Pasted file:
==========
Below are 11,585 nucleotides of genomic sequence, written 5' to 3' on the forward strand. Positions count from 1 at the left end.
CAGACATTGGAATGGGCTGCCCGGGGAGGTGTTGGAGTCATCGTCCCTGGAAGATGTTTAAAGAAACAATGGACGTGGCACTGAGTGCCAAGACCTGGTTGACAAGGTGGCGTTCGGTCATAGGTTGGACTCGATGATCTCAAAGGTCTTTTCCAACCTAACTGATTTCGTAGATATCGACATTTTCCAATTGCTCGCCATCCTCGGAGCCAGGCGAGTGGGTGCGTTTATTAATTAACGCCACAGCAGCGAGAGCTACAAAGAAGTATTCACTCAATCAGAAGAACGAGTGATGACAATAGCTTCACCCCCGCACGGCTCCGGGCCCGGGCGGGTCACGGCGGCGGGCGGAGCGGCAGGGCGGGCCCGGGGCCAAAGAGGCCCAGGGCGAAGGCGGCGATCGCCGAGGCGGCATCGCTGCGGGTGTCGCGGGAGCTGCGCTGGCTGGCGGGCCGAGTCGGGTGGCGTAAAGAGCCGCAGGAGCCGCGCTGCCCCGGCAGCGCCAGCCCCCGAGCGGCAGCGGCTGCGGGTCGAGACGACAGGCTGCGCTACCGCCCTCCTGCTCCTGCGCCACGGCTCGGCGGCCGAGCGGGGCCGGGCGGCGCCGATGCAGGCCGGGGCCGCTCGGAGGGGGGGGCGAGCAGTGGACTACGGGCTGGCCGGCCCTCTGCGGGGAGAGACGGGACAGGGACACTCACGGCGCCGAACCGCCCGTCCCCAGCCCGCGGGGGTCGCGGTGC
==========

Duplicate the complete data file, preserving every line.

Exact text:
Below are 11,585 nucleotides of genomic sequence, written 5' to 3' on the forward strand. Positions count from 1 at the left end.
CAGACATTGGAATGGGCTGCCCGGGGAGGTGTTGGAGTCATCGTCCCTGGAAGATGTTTAAAGAAACAATGGACGTGGCACTGAGTGCCAAGACCTGGTTGACAAGGTGGCGTTCGGTCATAGGTTGGACTCGATGATCTCAAAGGTCTTTTCCAACCTAACTGATTTCGTAGATATCGACATTTTCCAATTGCTCGCCATCCTCGGAGCCAGGCGAGTGGGTGCGTTTATTAATTAACGCCACAGCAGCGAGAGCTACAAAGAAGTATTCACTCAATCAGAAGAACGAGTGATGACAATAGCTTCACCCCCGCACGGCTCCGGGCCCGGGCGGGTCACGGCGGCGGGCGGAGCGGCAGGGCGGGCCCGGGGCCAAAGAGGCCCAGGGCGAAGGCGGCGATCGCCGAGGCGGCATCGCTGCGGGTGTCGCGGGAGCTGCGCTGGCTGGCGGGCCGAGTCGGGTGGCGTAAAGAGCCGCAGGAGCCGCGCTGCCCCGGCAGCGCCAGCCCCCGAGCGGCAGCGGCTGCGGGTCGAGACGACAGGCTGCGCTACCGCCCTCCTGCTCCTGCGCCACGGCTCGGCGGCCGAGCGGGGCCGGGCGGCGCCGATGCAGGCCGGGGCCGCTCGGAGGGGGGGGCGAGCAGTGGACTACGGGCTGGCCGGCCCTCTGCGGGGAGAGACGGGACAGGGACACTCACGGCGCCGAACCGCCCGTCCCCAGCCCGCGGGGGTCGCGGTGC